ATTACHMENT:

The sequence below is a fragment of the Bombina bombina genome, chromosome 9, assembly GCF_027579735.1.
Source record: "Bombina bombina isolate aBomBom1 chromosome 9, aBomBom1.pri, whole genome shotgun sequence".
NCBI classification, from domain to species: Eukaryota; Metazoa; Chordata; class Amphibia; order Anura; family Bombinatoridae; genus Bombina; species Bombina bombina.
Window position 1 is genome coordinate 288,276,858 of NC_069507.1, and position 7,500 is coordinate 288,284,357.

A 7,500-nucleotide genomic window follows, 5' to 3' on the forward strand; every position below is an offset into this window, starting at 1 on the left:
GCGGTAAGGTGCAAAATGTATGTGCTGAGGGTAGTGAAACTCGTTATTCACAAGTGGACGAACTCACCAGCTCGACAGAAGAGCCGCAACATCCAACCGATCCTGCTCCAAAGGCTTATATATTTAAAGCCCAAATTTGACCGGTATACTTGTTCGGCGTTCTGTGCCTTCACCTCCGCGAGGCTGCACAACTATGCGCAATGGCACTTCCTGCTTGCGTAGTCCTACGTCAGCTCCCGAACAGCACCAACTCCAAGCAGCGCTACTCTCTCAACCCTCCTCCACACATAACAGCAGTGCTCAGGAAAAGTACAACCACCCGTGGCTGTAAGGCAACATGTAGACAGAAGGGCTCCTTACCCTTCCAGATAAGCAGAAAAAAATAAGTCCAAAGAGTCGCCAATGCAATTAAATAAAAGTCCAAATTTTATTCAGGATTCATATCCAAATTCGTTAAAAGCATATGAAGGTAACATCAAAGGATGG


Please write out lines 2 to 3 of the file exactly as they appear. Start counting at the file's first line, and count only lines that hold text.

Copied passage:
Source record: "Bombina bombina isolate aBomBom1 chromosome 9, aBomBom1.pri, whole genome shotgun sequence".
NCBI classification, from domain to species: Eukaryota; Metazoa; Chordata; class Amphibia; order Anura; family Bombinatoridae; genus Bombina; species Bombina bombina.